In most online grocery fulfillment centers, including Rohlik’s, picked items are sent via totes on conveyor belts to a central location for consolidation. Brightpick Dispatcher robots consolidate items arriving from various picking zones into completed orders to dispatch for delivery, curbside pickup, or in-store pickup. These robots can also pre-pick orders and store them in a temporary staging area until they need to be dispatched. This enables warehouses to smooth out picking volumes throughout the day and increase total daily throughput.
Brightpick Intuition software is the AI-powered brain of the solution that guides the robots from picking all the way to dispatch. A typical warehouse will have 15 to 100 robots, which companies can remotely monitor and control, tracking every robot, order, tote, and item in real time.
The fully autonomous, end-to-end robotic solution reduces picking labor by 95% and cuts costs for order fulfillment by half. However, humans are still needed in any warehouse regardless of how many robots there are and how much programmable intelligence they have.
“The human element is a huge differentiator for us because we provide an end-to-end solution,” said Bakholdin. “We don’t just do robotic picking — we also do storage, retrieval, consolidation, and so forth. And because we can always go to a human, as a last resort, we always get the order picked. There’s no single point of failure.”
Oftentimes, when providers install robotic pickers as a point solution and can’t pick certain items, humans must physically go to the robots to fix them, move the items, or restart the system. In this case, picking issues aren’t handled as part of the process flow and are considered failures.
Contrarily, with so much talk about collaborative robots and humans working efficiently with machines, Brightpick actualizes this concept by designing a robot’s inabilities into the workflow. Humans are included in fallback scenarios that keep operations running, so much so that there don’t appear to be any issues on the floor. And the machine-learning algorithms can collect information to make the robots smarter for next time.
The icing on the cake — and what e-grocers such as Rohlik love to hear — is that the solution takes mere weeks to deploy.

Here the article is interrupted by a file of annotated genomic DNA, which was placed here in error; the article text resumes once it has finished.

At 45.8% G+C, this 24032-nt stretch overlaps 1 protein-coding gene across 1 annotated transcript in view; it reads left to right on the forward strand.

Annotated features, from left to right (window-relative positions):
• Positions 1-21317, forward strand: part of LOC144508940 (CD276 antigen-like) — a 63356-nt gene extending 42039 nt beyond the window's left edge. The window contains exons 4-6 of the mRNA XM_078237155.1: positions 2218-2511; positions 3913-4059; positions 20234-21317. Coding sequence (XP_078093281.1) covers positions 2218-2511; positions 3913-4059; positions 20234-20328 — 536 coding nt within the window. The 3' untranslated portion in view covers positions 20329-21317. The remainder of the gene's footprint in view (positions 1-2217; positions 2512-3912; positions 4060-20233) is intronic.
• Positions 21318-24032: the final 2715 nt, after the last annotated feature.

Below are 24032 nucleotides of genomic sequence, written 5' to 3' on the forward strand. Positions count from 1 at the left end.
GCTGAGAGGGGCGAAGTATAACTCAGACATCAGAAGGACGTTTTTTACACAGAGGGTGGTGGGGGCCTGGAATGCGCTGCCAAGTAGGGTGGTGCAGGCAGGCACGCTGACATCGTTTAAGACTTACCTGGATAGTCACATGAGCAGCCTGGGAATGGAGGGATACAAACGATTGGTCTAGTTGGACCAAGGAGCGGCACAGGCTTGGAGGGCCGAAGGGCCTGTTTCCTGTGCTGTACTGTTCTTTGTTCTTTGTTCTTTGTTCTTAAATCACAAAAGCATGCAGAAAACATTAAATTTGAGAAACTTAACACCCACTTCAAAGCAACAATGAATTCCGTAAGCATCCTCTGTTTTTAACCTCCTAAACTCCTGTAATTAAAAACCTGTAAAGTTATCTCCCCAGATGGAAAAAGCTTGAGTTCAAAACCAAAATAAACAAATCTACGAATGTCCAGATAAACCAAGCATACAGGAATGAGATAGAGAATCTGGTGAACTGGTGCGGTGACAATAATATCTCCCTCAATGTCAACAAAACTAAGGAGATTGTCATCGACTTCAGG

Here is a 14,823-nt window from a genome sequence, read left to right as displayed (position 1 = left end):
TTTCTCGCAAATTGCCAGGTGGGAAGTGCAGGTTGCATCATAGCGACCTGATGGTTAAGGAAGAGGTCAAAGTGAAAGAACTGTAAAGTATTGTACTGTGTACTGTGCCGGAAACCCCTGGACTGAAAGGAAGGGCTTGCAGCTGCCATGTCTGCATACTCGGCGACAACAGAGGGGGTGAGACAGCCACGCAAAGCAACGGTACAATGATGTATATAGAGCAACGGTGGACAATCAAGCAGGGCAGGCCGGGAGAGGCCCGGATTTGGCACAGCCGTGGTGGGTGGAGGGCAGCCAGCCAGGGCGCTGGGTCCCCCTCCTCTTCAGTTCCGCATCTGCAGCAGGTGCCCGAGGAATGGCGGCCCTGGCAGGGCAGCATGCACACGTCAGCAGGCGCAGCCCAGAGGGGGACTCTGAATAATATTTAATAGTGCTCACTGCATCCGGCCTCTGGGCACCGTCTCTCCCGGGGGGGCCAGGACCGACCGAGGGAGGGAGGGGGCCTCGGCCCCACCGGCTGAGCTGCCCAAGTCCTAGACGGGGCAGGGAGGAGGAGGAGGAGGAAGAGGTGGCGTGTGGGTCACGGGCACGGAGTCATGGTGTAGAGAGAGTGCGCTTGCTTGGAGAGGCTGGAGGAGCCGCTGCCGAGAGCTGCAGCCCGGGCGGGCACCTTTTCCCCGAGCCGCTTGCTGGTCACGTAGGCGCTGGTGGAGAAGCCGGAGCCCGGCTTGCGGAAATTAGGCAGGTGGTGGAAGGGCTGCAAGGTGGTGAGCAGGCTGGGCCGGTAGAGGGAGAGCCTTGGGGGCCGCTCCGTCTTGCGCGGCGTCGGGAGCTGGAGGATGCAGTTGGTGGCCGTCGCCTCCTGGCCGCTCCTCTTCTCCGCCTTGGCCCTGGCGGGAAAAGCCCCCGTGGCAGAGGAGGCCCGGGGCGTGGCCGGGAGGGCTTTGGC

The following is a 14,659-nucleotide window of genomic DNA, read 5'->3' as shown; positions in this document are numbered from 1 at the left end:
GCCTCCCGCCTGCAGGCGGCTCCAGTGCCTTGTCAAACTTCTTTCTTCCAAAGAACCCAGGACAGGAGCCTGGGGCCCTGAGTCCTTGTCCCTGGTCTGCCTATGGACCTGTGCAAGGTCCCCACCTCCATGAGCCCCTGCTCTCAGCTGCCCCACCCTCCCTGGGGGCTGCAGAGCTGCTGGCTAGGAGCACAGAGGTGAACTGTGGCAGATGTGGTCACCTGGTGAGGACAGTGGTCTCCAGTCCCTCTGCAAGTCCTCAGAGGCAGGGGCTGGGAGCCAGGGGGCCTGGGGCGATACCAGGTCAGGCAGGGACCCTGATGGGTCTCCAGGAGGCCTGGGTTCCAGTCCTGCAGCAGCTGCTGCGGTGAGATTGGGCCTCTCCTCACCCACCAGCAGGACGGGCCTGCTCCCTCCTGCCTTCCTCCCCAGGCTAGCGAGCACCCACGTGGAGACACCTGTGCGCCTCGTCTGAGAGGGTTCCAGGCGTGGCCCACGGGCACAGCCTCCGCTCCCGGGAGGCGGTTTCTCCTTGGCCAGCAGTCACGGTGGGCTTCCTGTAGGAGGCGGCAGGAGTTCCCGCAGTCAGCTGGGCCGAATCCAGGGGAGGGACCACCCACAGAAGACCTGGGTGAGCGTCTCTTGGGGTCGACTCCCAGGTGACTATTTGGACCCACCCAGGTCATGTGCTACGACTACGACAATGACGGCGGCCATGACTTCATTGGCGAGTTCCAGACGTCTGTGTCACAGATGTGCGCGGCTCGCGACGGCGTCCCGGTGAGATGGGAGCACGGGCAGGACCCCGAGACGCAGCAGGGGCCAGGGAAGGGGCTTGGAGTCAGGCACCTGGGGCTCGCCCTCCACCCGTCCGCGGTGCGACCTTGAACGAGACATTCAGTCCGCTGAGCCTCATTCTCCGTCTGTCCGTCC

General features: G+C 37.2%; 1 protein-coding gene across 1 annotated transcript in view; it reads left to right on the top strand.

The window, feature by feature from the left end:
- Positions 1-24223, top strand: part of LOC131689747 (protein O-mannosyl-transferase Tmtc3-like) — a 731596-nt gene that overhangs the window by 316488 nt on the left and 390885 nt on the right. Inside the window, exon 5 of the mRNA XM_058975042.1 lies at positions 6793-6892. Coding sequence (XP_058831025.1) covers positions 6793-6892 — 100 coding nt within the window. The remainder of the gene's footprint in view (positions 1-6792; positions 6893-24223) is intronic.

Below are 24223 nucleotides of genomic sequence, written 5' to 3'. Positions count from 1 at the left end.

“There are three reasons we can deploy so quickly,” said Bakholdin. “First, we use standard commodity shelving and totes that can be procured anywhere, so they are very easy to assemble. Second, our robots use LiDAR for navigation, which is purely visual, so you don’t need any magnetic tape, QR codes, or fencing around the system. And the third part is probably the most important: All the heavy lifting — designing the solution, simulating it, and ensuring that it works — happens before the installation begins.”
The company uses a warehouse’s real-life historical data to create a detailed simulation and test the solution extensively to visualize the system’s behavior before installation. The team designs a digital twin of the facility and robot fleet and delivers an animation of the process and a detailed report with metrics. This simulation saves upfront time and costs to ensure the solution meets physical requirements and performance expectations.
“All the robots are standalone, self-sufficient, and equal,” said Zizka. “The entire idea is that there’s no single point of failure. If someone turned off or removed all the robots in the warehouse for some reason, the system would still work. Performance would be lower, but it would work exactly as before. We’d bring the robots, connect them to the Wi-Fi, and they’d run. It’s like plugging a USB stick into a laptop.”
Brightpick Autopickers were designed for e-commerce and grocery retailers and are suitable for large, small, and micro-fulfillment centers. They work with standard warehouse shelving and totes, enabling fast deployment and easy integration with any warehouse environment, including existing operations and mezzanines.
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Filed Under: Warehouse automation, ALL INDUSTRY NEWS • PROFILES • COMMENTARIES, Robotics • robotic grippers • end effectors